News

Taiwan Set to Become First in Asia to Ban Shark Finning at Sea

Taiwan announced plans on Sunday to require fishermen to keep shark catches fully in tact until they arrive in port, a measure meant to prevent finning at sea. Taiwan, where an estimated 4 million sharks are killed annually, will become the first Asian country to implement such a regulation when it takes effect early next year.

James Sha, Director of Taiwan’s Fisheries Agency, told reporters, “Any violators may be fined, barred from leaving ports, have their catches confiscated or even have their fishing boat licenses revoked.”

Chile, the Bahamas and Fiji Join the Global Movement to Protect Sharks

The global movement against the shark fin trade gains momentum with Chile, the Bahamas and Fiji all introducing legislation this week that would reduce the trade.

Not only is the declining shark population potentially devastating to marine ecosystems, but also certain nations are realizing the economic value of sharks as a tourist draw. According to the Pew Environmental Group, tourism brings in USD$80 million annually in the Bahamas, with each reef shark estimated to be worth about USD$250,000.

Assembly Bill 376 Banning Shark Fin Passes Key Committee in California Senate

Yesterday the California Senate’s Natural Resources Committee voted 5-0 (with two abstentions) to support AB 376, outlawing the possession, sale, trade and distribution of shark fins in California with a strong proviso that some type of amendment be incorporated to allow the possibility of some shark fin from “sustainable” sources.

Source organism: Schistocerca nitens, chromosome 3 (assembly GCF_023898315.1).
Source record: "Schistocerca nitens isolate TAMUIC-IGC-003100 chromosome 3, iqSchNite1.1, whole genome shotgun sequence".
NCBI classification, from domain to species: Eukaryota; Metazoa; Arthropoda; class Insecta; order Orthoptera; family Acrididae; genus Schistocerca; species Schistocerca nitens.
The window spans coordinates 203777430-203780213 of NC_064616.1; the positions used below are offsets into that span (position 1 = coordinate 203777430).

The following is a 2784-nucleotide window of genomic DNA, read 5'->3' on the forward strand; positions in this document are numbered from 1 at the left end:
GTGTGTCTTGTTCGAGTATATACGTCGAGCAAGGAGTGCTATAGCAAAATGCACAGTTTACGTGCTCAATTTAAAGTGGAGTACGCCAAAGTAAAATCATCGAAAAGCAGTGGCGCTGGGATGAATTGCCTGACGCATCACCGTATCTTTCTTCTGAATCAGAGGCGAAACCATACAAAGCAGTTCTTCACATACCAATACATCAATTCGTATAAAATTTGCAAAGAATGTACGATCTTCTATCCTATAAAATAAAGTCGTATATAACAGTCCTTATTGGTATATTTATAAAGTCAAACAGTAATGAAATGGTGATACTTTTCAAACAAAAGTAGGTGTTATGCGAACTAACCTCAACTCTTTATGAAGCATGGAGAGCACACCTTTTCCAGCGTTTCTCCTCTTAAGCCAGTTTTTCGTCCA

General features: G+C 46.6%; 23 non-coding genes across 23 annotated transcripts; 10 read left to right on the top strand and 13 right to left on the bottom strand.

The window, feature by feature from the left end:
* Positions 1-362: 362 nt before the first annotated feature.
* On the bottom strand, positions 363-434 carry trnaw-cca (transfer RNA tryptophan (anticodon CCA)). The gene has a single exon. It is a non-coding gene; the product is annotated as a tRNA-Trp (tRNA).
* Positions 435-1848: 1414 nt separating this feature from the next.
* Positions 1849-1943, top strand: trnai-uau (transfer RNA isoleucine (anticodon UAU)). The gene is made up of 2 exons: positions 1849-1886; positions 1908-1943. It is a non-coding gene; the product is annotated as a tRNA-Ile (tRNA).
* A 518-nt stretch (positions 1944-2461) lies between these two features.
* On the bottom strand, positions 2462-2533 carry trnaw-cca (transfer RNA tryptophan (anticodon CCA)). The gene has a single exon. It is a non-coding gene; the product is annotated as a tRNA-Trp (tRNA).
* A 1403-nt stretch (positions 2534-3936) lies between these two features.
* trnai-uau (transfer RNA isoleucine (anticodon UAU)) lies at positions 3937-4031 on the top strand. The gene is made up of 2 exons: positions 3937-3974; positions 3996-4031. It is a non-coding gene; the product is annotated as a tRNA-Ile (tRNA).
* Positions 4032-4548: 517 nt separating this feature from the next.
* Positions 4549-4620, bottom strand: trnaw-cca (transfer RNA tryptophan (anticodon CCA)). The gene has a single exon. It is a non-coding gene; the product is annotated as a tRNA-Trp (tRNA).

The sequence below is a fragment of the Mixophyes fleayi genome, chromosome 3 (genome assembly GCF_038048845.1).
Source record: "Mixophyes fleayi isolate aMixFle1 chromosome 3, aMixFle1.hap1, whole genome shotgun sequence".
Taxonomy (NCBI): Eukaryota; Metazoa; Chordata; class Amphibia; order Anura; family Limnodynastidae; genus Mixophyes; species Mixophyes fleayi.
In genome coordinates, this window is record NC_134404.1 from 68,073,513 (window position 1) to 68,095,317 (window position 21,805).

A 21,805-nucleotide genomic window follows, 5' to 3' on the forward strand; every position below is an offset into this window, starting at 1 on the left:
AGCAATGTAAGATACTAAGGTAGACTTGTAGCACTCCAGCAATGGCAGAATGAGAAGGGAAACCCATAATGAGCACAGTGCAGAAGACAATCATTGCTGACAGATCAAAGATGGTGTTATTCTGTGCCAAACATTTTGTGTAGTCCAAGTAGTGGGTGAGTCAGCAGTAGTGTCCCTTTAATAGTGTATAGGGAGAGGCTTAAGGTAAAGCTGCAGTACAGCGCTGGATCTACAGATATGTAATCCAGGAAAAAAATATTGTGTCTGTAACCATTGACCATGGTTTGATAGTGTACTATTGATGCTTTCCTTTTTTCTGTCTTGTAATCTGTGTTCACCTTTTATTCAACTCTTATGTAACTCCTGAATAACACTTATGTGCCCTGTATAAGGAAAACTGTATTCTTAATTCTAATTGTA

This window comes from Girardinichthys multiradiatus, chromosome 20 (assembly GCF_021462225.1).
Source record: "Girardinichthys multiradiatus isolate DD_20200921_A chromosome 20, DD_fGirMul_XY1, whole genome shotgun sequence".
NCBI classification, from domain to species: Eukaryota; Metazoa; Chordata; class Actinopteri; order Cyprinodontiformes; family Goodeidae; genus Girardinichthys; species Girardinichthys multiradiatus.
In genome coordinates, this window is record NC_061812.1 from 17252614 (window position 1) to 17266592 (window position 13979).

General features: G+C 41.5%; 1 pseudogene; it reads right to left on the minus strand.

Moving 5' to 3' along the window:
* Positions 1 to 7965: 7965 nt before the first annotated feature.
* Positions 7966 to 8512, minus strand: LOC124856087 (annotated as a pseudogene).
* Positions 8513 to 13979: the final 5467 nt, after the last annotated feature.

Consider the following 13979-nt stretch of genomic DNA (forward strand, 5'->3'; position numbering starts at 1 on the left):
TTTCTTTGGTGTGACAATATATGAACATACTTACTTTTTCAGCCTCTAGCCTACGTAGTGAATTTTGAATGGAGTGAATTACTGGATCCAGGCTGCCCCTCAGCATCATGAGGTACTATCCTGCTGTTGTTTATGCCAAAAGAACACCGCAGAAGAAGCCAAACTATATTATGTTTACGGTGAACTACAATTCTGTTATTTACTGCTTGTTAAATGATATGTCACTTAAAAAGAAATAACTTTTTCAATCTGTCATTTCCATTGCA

WildAid, NRDC, The HSUS and Leonardo DiCaprio Urge California State Senators to Save Sharks

Leonardo DiCaprio and a long list of prominent celebrities including athlete Yao Ming, actors Edward Norton, Scarlett Johansson, Megan Fox and pop star Ke$ha have written a joint letter to members of the California State Senate supporting Assembly Bill 376, which would ban the sale of shark fins in California.

An Insider’s Perspective on the Oregon Shark Fin Ban

When a great injustice is being done and when the rational pleas of compassionate people fail to persuade the perpetrators of the injustice to change their ways, and even when there is no shame public enough to change the behavior that causes the injustice, that is where the law begins.

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